Articles tagged with: vocation

17 October 2012

How To Host Your Own Beer and Hymns Night

Posted in How To, Emerging, Spirituality, Church

beer-and-hymns

There is something very cool about singing Beautiful Savior, Amazing Grace, and A Mighty Fortress in a pub.

Sure, its partly the novelty of it, but it also worshipful, spiritual, intimate, fun, great outreach, and an affirmation of God's presence in our daily lives - in all the places we gather, including pubs.

I've helped to host four Beer and Hymns events. They've each been a little different but they have been great experiences. The singing is beautiful, the environment is relaxed, it takes us into the community, and it opens something up for people spiritually.

Beer and Hymns has been popularized in Lutheran circles by Nadia Bolz-Weber and House for All Sinners and Saints. Jodi Bjornstad Houge and Humble Walk Church also regularly host Beer and Hymns. Jodi writes about their experience here. I've included several links at the bottom of this post with examples of how people have done Beer and Hymns and what it means to them. 

Here's my version of how to host your own Beer and Hymns event:

24 February 2012

The Church's One Vocation

Posted in Emerging, Church

Matt Wilhelm"Let me just say, I am not an active member of my congregation. If I told you that I aspired to be an active member of my congregation at this point in my life, I would be lying."

This Sunday our church welcomed Matt Wilhelm, Chief Program Officer for Calling All Crows, and, as I like to say, a good Lutheran boy, who spoke to us about the intersection of faith, service, and vocation.

In this midst of our time together, he hit us with this line, which I found refreshing because he expressed what many people in church feel, but often feel uncomfortable saying in polite congregational company.

"Yes, I like being connected to the church, but I don't aspire to be really active, at least not right now." Matt's point, as I understood it, is that he feels called to live out his vocation on the road and in the world and not so much within a congregation, at least not at this moment.

While I found it refreshing, I was also aware that these might be a challenging words for the heavily involved church faithful gathered there to hear Matt.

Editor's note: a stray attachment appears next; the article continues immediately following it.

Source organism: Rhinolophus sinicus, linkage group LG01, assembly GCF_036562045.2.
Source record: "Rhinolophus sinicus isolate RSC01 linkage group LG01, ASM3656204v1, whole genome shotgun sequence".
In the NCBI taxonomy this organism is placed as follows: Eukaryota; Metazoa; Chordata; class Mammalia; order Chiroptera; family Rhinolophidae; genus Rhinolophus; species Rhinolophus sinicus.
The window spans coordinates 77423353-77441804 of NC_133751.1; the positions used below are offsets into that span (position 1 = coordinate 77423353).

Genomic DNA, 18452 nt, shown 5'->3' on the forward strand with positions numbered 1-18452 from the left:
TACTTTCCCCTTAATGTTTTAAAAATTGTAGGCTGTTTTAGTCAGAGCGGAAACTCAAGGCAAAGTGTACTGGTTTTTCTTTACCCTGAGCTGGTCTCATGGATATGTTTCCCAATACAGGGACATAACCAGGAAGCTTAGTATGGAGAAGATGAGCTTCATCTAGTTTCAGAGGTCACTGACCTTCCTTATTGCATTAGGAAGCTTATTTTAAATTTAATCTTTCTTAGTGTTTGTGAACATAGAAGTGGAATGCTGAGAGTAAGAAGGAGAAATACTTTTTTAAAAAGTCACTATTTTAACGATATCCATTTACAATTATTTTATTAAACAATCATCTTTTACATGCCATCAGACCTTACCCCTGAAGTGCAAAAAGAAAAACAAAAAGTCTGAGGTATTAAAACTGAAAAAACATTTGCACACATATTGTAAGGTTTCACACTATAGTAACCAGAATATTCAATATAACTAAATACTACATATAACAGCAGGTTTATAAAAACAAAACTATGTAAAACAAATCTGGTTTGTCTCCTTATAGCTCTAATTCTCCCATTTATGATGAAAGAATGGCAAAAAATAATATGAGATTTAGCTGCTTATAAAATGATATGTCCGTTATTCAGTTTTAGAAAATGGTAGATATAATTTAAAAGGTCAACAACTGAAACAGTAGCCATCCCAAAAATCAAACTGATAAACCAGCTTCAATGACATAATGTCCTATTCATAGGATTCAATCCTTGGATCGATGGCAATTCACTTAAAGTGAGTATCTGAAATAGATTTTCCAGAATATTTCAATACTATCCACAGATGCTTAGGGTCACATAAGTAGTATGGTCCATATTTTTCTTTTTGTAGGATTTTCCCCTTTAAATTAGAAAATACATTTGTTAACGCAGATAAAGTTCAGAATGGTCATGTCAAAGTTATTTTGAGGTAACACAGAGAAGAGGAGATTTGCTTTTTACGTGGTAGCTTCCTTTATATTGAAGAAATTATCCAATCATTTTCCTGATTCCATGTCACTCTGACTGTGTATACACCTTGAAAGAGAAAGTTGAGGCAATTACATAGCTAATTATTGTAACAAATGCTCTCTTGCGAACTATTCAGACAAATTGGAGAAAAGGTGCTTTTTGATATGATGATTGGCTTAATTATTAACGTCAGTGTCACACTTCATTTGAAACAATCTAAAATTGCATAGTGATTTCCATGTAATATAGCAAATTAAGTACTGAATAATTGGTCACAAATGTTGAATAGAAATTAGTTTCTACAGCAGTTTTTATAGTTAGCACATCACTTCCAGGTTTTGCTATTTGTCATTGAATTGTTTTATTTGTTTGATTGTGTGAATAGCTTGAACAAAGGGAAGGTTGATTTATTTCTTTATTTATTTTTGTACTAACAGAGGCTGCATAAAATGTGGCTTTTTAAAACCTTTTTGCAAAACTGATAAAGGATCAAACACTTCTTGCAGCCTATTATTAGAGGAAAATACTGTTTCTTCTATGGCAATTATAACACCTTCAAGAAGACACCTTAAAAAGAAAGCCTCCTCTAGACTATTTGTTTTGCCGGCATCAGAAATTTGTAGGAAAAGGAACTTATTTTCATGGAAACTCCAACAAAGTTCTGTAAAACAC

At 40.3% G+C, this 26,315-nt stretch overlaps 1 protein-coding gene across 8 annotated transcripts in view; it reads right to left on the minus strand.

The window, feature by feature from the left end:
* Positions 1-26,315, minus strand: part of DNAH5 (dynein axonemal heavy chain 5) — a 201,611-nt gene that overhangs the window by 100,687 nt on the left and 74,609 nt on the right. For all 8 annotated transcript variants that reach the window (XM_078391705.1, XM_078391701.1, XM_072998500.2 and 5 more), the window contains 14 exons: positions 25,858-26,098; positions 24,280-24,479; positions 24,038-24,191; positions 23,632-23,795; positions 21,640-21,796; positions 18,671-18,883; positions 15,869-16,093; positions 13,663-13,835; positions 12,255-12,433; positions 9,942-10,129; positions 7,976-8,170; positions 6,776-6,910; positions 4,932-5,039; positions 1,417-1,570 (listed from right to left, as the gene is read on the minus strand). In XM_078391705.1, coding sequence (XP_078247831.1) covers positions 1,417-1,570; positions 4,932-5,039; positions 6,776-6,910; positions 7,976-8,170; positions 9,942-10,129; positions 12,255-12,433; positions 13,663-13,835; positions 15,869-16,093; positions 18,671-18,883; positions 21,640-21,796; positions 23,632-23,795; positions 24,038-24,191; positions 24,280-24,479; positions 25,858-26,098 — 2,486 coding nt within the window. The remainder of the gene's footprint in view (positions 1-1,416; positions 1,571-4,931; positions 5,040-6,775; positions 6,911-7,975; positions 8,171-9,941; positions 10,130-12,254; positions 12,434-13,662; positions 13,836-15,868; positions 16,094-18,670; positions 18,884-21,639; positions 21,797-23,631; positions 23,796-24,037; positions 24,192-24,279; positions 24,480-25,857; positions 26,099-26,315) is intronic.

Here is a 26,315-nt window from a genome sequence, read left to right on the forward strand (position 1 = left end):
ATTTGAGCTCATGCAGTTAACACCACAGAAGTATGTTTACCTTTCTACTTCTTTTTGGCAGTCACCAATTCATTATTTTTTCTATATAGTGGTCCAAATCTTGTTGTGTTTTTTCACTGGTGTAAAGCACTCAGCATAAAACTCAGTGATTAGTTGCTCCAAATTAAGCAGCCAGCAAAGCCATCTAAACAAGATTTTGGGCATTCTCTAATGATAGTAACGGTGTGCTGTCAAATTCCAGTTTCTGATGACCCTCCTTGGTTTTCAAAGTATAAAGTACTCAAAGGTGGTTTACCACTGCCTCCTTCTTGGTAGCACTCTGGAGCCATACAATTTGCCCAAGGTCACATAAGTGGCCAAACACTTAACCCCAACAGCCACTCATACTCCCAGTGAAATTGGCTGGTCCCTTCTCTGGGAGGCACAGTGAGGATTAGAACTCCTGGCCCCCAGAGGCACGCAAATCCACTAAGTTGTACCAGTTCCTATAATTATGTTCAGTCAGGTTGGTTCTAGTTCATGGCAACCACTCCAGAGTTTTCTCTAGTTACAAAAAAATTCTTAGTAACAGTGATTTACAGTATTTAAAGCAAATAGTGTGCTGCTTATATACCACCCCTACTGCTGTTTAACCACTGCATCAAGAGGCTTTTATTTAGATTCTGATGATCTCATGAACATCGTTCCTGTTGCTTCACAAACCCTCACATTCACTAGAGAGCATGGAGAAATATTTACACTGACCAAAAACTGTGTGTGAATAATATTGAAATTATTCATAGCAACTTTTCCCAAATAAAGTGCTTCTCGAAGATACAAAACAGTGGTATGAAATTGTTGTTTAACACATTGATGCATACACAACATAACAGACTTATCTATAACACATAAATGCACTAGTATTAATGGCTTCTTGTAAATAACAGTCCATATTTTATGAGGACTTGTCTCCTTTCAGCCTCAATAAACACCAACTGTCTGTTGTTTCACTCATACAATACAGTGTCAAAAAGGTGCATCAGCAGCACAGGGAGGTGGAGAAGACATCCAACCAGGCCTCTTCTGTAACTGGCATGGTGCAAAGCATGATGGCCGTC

16 February 2012

The Five Things I Hope For In Our Next Bishop

Posted in ELCA, Leadership, Church

crozierThis spring our synod is discerning what qualities we seek in a new bishop. From my vantage point, this has been a good and engaging process. The ideas, opinions, and insights from people in the synod have been great.

However, many of the responses (including my own) have been very general in nature. We say the bishop must be a good administrator, handle conflict well, be Biblically grounded, patient, pastoral, and visionary. You know, just slightly better than Jesus.

All these things are true. I concede all these general ideas of what a bishop should be. But this only gets us halfway to where we need to go.

The key question for me is: what particular qualities do we need in a bishop now, in this time, and over the next six years?

19 May 2011

Beyond the Printing Press: Thinking Theologically About Social Media

Posted in Social Media

printing pressAfter one of my recent workshops on social media, one of the participants confessed that she had money riding on my presentation.

She and a friend had wagered on how long it would take me, a Lutheran pastor, to mention the Printing Press.

She won. It was the third slide.

When Lutherans (and many others) talk about social media, we often take the printing press as our starting point. Its our way of describing the amazing revolution that is taking place in communications today - and our way of thinking about how we harness new forms of media to share God's grace.

However, As Elizabeth Drescher argues in Tweet If You Heart Jesus: Practicing Church in the Digital Reformation, the parallels between social media and the printing press may end there.

Yes, they both represent a dramatic shift in communications. However, while the printing press marked the dawn of broadcast (or mass) media - communicating your message to many people at one time with little opportunity for comment, today's social networking actually resembles the communal reading of the medieval period, which was more interactive, social, and crowdsourced.

I wonder: how do we get beyond the printing press? How can we engage social media theologically? After all, the printing press and social media are only tools. Where can Lutherans locate social media in our theological framework?

For me, the most compelling theological category is vocation.